OKLAHOMA CITY — A national research watchdog, called Stop Animal Exploitation Now (SAEN), is insisting that the University of Oklahoma convert its baboon facility into a sanctuary.
OU decided, after allegations that they were mistreating their baboons, that it would shut down the facility entirely.
“The University is committed to treating baboons humanely and with a high level of care throughout the transition to ensure that baboons will not be adversely affected by these changes,” a statement from the university said.
SAEN was pleased with the decision, but is now calling on the university to turn the facility into a baboon sanctuary, rather than sending the primates to another research lab. They say it would not be beneficial to send the baboons elsewhere because “many other major primate lab facilities in the U.S. have a history of breaking the law.”
“This is especially true for one lab that could be considered an option for the baboons by the NIH, the Texas Biomedical Research Institute…TBRI, which currently houses over 1400 baboons, has a long history of negligent primate deaths including baboons,” SAEN wrote in a letter.
To no avail, the watchdog has repeatedly tried to contact OU President David Boren.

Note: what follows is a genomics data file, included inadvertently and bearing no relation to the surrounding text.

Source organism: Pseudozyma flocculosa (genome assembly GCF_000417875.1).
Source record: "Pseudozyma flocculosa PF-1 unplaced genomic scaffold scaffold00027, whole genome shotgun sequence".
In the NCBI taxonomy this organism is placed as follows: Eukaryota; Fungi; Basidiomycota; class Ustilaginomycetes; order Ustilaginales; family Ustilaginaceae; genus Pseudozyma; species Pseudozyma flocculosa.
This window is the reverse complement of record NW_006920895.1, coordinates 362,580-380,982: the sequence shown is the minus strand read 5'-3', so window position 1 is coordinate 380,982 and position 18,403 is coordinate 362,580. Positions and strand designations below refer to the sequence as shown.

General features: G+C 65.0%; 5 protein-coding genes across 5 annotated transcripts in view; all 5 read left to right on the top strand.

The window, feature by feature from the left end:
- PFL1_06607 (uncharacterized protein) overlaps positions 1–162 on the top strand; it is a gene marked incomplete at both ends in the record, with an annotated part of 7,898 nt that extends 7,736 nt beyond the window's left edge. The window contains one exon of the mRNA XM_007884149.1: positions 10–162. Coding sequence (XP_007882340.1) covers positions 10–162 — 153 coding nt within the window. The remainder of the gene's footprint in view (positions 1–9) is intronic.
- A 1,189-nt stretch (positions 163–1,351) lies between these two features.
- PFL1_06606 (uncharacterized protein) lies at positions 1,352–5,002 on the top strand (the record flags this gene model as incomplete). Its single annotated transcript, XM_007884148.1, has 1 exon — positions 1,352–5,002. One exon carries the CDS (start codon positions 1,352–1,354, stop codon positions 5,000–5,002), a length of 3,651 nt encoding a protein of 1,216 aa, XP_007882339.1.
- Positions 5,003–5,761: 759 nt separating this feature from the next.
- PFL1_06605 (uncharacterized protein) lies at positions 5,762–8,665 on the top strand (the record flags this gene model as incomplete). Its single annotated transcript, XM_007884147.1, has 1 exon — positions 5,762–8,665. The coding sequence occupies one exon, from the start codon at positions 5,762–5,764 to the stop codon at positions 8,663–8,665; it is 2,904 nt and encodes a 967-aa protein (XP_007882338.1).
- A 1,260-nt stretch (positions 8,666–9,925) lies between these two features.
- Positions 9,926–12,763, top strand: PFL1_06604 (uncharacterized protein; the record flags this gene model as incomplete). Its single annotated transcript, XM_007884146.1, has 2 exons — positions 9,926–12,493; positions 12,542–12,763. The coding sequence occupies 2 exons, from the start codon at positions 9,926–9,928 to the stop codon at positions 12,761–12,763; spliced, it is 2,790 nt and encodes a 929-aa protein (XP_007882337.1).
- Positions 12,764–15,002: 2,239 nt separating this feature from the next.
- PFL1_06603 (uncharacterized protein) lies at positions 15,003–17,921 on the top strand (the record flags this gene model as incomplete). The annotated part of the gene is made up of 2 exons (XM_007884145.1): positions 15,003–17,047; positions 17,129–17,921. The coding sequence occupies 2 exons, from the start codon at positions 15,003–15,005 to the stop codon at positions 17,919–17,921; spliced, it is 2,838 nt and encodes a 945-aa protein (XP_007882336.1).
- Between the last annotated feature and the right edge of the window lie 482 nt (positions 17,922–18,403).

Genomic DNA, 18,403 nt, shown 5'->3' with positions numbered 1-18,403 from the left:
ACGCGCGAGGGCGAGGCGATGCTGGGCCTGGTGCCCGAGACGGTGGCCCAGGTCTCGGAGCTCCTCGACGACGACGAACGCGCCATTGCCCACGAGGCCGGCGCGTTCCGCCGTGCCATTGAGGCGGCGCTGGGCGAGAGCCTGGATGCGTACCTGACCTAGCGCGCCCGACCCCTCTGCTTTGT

A letter from SAEN strongly urged a meeting with OU to discuss the matter, noting:
“(T)he University of Oklahoma has received over $22,000,000 from the National Institutes of Health in the last ten years for the baboons. It is also likely that OU received funding from other sources for supplying baboons. In light of the income generated for OU by the baboons, we believe that the University of Oklahoma has a moral and ethical obligation to provide for the needs of these baboons for the rest of their natural lives.
Therefore, we must insist that the University of Oklahoma examine the possibility of transforming the current OU baboon facility into a baboon sanctuary. As we have stated previously, we would be happy to assist in this process and are again requesting the opportunity to meet with you to discuss this matter.”
The animal rights group says it has “a wide range of resources and experts, including primatologist and OU graduate Bob Ingersoll, to thoroughly research the possibilities that this situation presents.”
It is believed that if OU were to give the 676 baboons a sanctuary, the university would be “setting the standard for how research facilities live up to their obligations to the animals.”